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As Congress moves forward with immigration reform, we take a look at how this issue connects to culture, business and families in the Northwest.Our region is home to a unique blend of immigrants who work in all parts of our economy — from high-tech to agriculture. This population already has a deeply-rooted history here. And its ranks are expanding rapidly.Proposals for comprehensive immigration reform address border security, employment verification, guest-worker programs and pathway to citizenship for an estimated 11 million unauthorized immigrants in the US.

Berry Pickers Call For Boycott Of Sakuma Brothers Farms

Flats of blueberries from Sakuma Brothers Farms are seen at Ballard Market in Seattle in 2013.
KUOW Photo/Liz Jones

Disgruntled berry pickers at a major farm in Skagit Valley have brought their fight to grocery stores in Seattle, Mount Vernon and Bellingham. On Tuesday, about a dozen farm workers and advocates waved handmade signs outside of the upscale Ballard Market in Seattle, calling for a boycott.

“Don’t buy Sakuma berries,” shouted Anna Lopez, who’s picked berries at Sakuma Brothers Farms for about 10 years. Just inside the store, the produce section features deals on fresh-picked Sakuma blueberries and strawberries.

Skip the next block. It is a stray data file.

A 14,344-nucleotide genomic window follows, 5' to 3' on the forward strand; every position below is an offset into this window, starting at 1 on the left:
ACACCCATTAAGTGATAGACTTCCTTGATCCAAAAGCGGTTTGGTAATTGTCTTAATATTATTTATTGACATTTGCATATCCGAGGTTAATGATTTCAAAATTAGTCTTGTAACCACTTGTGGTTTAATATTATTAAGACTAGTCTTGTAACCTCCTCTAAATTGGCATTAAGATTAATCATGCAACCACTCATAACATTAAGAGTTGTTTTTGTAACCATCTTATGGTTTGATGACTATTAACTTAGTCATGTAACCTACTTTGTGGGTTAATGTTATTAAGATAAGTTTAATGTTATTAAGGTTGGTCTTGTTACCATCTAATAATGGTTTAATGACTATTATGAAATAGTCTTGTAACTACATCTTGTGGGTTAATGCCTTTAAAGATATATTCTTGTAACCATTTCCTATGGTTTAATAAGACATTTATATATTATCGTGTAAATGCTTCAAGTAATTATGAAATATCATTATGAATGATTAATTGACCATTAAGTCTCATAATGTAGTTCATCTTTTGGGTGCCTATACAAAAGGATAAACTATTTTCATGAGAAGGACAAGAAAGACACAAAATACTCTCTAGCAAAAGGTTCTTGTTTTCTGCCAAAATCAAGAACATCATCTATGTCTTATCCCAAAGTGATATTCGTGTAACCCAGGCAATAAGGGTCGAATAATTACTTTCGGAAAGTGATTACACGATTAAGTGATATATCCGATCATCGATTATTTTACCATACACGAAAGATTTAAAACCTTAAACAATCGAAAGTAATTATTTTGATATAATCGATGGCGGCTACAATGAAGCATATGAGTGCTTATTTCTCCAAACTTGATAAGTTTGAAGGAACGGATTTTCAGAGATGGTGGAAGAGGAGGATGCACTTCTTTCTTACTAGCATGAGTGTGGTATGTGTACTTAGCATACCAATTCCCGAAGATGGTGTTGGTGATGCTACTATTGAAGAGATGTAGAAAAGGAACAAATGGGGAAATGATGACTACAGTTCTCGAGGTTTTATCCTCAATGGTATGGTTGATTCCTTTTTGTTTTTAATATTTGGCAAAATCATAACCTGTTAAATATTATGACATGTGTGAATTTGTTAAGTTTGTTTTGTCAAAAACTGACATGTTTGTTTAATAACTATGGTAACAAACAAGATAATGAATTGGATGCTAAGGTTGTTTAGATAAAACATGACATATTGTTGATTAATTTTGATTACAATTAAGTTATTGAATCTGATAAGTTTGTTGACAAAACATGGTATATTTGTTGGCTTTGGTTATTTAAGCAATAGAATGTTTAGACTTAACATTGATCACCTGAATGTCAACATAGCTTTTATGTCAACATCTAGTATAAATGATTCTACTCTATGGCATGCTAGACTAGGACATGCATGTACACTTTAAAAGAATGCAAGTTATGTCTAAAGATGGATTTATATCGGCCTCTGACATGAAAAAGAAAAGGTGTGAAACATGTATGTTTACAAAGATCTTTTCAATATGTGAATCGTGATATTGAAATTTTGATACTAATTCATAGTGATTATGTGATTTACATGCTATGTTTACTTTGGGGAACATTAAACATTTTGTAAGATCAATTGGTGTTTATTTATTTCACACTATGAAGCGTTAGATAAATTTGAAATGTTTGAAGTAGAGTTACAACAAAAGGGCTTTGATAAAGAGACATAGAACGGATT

The labor dispute at Sakuma Brothers Farms erupted last month when more than 200 workers walked off the job twice in two weeks. The workers are pushing for wages of $12 per hour, better housing conditions and an improved complaint process, among other things.

“Pay people what is fair, give them bathroom breaks and don’t make them fight for jobs,” said Maru Mora-Villalpando, standing in the store parking lot. Mora-Villalpando is an immigrant rights consultant with Latino Advocacy, a nonprofit based in Seattle.

After last month’s strike, Sakuma called in mediators to help broker a deal, but those talks have fizzled. Now workers say they’re stuck with a contract they don’t like, and they’re hopeful consumers can add some pressure.

Seattle resident Gary Oman said he’s on board. “We’re not buying any berries here,” Oman said. “It’s not fair,” Oman told the farm workers in Spanish. “We agree with you.”

Customer Carolyn Frechier, of Seattle, was unsure if the boycott would alter her shopping list. “Perhaps,” Frechier said. “I’d have to find out more about it. I don’t really like to make a quick judgment from seeing five or six people standing around with signs without really knowing much about it.”

Moments later, another shopper briskly unloaded two flats of Sakuma blueberries into her SUV. She declined to comment on the boycott but said she bought the berries “because they’re good.”

Part of the friction at Sakuma Brothers Farms relates to the H-2A visa program for foreign workers. For the first time this year, Sakuma brought in a crew of about 160 guest workers from Mexico.

The local workers say the visa contracts pay more, but Sakuma spokesman John Segale previously said the terms are equal. Segale declined to comment for this story; however, he did confirm that the talks with workers are off.

Year started with KUOW: 2006